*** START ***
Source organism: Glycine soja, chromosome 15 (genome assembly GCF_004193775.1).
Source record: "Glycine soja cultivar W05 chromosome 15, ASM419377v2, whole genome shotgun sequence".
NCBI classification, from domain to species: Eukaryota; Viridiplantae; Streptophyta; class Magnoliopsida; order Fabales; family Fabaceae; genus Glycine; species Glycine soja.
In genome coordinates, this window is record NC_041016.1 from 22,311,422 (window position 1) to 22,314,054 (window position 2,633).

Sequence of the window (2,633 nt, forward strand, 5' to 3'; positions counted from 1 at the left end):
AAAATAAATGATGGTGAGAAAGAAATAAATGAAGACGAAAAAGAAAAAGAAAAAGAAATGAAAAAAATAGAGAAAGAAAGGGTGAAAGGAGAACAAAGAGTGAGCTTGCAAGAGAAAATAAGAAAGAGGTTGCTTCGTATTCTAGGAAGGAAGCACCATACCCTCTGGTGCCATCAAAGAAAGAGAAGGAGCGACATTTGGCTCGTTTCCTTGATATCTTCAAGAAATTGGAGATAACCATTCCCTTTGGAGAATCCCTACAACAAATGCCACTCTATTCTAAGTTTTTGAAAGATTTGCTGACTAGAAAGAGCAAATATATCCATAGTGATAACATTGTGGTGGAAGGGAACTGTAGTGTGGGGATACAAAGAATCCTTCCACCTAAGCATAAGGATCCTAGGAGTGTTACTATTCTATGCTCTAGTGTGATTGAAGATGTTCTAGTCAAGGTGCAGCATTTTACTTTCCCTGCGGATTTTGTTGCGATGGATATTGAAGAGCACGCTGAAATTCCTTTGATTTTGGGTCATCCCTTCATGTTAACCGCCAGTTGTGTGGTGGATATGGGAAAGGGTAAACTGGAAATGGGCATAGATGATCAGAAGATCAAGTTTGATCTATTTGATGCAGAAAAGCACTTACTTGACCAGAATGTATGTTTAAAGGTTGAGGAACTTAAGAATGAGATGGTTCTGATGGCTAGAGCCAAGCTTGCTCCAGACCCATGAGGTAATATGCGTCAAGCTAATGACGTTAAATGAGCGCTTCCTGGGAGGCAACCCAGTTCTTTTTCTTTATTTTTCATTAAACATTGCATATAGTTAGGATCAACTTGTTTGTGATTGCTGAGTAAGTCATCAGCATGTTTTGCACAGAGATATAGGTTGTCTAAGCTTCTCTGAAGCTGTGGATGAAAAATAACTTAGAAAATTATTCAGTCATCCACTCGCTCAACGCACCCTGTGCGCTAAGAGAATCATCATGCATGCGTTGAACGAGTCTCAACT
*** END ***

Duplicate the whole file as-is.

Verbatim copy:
Source organism: Glycine soja, chromosome 15 (genome assembly GCF_004193775.1).
Source record: "Glycine soja cultivar W05 chromosome 15, ASM419377v2, whole genome shotgun sequence".
NCBI classification, from domain to species: Eukaryota; Viridiplantae; Streptophyta; class Magnoliopsida; order Fabales; family Fabaceae; genus Glycine; species Glycine soja.
In genome coordinates, this window is record NC_041016.1 from 22,311,422 (window position 1) to 22,314,054 (window position 2,633).

Sequence of the window (2,633 nt, forward strand, 5' to 3'; positions counted from 1 at the left end):
AAAATAAATGATGGTGAGAAAGAAATAAATGAAGACGAAAAAGAAAAAGAAAAAGAAATGAAAAAAATAGAGAAAGAAAGGGTGAAAGGAGAACAAAGAGTGAGCTTGCAAGAGAAAATAAGAAAGAGGTTGCTTCGTATTCTAGGAAGGAAGCACCATACCCTCTGGTGCCATCAAAGAAAGAGAAGGAGCGACATTTGGCTCGTTTCCTTGATATCTTCAAGAAATTGGAGATAACCATTCCCTTTGGAGAATCCCTACAACAAATGCCACTCTATTCTAAGTTTTTGAAAGATTTGCTGACTAGAAAGAGCAAATATATCCATAGTGATAACATTGTGGTGGAAGGGAACTGTAGTGTGGGGATACAAAGAATCCTTCCACCTAAGCATAAGGATCCTAGGAGTGTTACTATTCTATGCTCTAGTGTGATTGAAGATGTTCTAGTCAAGGTGCAGCATTTTACTTTCCCTGCGGATTTTGTTGCGATGGATATTGAAGAGCACGCTGAAATTCCTTTGATTTTGGGTCATCCCTTCATGTTAACCGCCAGTTGTGTGGTGGATATGGGAAAGGGTAAACTGGAAATGGGCATAGATGATCAGAAGATCAAGTTTGATCTATTTGATGCAGAAAAGCACTTACTTGACCAGAATGTATGTTTAAAGGTTGAGGAACTTAAGAATGAGATGGTTCTGATGGCTAGAGCCAAGCTTGCTCCAGACCCATGAGGTAATATGCGTCAAGCTAATGACGTTAAATGAGCGCTTCCTGGGAGGCAACCCAGTTCTTTTTCTTTATTTTTCATTAAACATTGCATATAGTTAGGATCAACTTGTTTGTGATTGCTGAGTAAGTCATCAGCATGTTTTGCACAGAGATATAGGTTGTCTAAGCTTCTCTGAAGCTGTGGATGAAAAATAACTTAGAAAATTATTCAGTCATCCACTCGCTCAACGCACCCTGTGCGCTAAGAGAATCATCATGCATGCGTTGAACGAGTCTCAACT